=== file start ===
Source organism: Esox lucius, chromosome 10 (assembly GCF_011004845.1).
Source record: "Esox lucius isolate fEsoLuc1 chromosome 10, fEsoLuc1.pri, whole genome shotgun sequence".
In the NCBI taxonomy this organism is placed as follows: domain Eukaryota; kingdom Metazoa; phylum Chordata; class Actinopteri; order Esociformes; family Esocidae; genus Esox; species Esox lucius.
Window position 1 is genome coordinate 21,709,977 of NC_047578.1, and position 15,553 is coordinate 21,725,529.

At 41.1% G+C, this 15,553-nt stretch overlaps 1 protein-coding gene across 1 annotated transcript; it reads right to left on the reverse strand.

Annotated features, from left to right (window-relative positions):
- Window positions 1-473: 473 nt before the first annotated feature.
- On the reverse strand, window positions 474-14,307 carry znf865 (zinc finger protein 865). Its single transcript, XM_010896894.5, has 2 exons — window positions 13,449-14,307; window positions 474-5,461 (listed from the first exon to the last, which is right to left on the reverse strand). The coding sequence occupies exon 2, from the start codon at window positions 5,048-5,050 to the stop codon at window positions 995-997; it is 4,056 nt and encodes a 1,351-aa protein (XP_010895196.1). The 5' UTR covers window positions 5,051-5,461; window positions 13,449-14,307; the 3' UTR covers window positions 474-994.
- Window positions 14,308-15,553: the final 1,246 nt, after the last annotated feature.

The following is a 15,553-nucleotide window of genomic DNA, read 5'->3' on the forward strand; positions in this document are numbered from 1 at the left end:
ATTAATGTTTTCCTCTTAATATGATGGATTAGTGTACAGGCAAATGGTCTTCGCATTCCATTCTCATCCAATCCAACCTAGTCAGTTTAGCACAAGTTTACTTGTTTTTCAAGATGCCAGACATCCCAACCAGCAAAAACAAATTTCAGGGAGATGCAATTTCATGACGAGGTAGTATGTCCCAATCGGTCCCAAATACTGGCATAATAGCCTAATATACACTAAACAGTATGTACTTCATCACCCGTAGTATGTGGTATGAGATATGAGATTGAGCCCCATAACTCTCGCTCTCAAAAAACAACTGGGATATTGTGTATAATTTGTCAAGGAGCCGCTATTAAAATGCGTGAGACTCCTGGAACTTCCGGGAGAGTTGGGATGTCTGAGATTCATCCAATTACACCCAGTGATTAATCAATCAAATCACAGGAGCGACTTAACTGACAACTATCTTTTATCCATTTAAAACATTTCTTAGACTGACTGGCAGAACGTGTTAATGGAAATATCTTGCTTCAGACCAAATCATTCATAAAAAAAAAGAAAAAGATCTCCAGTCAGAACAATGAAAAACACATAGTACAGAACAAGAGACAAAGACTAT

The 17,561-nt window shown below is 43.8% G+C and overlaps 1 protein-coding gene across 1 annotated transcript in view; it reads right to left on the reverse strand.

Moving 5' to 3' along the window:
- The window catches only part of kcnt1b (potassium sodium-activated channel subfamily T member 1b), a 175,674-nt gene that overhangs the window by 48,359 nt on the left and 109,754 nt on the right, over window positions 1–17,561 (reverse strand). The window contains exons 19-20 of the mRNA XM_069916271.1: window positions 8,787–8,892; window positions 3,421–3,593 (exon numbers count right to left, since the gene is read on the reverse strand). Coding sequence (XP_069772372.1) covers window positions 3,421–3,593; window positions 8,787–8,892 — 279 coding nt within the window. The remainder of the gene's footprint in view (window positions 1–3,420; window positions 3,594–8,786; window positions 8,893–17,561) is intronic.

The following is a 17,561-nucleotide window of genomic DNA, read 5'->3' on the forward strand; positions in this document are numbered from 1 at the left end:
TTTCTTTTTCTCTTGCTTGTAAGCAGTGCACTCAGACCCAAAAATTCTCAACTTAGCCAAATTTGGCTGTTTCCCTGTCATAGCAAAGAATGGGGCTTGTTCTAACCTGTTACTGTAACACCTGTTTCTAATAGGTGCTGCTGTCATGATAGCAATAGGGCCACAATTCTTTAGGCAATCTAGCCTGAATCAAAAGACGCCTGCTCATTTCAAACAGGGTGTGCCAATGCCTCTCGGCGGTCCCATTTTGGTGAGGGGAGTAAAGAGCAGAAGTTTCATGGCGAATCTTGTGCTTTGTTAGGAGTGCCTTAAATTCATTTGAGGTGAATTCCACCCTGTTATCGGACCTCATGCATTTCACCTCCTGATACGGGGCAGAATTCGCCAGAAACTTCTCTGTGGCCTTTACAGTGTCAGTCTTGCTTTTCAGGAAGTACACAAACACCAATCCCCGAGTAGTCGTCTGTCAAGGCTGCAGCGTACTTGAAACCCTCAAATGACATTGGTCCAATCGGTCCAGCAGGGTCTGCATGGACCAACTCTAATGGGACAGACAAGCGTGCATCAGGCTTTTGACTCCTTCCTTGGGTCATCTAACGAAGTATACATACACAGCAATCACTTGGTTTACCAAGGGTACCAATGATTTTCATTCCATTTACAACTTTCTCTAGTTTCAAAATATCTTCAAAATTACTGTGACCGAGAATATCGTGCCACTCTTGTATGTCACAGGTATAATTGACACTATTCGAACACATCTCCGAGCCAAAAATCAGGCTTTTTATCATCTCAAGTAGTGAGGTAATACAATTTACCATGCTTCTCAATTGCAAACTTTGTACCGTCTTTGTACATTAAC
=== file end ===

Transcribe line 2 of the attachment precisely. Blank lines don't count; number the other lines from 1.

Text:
Source record: "Esox lucius isolate fEsoLuc1 chromosome 10, fEsoLuc1.pri, whole genome shotgun sequence".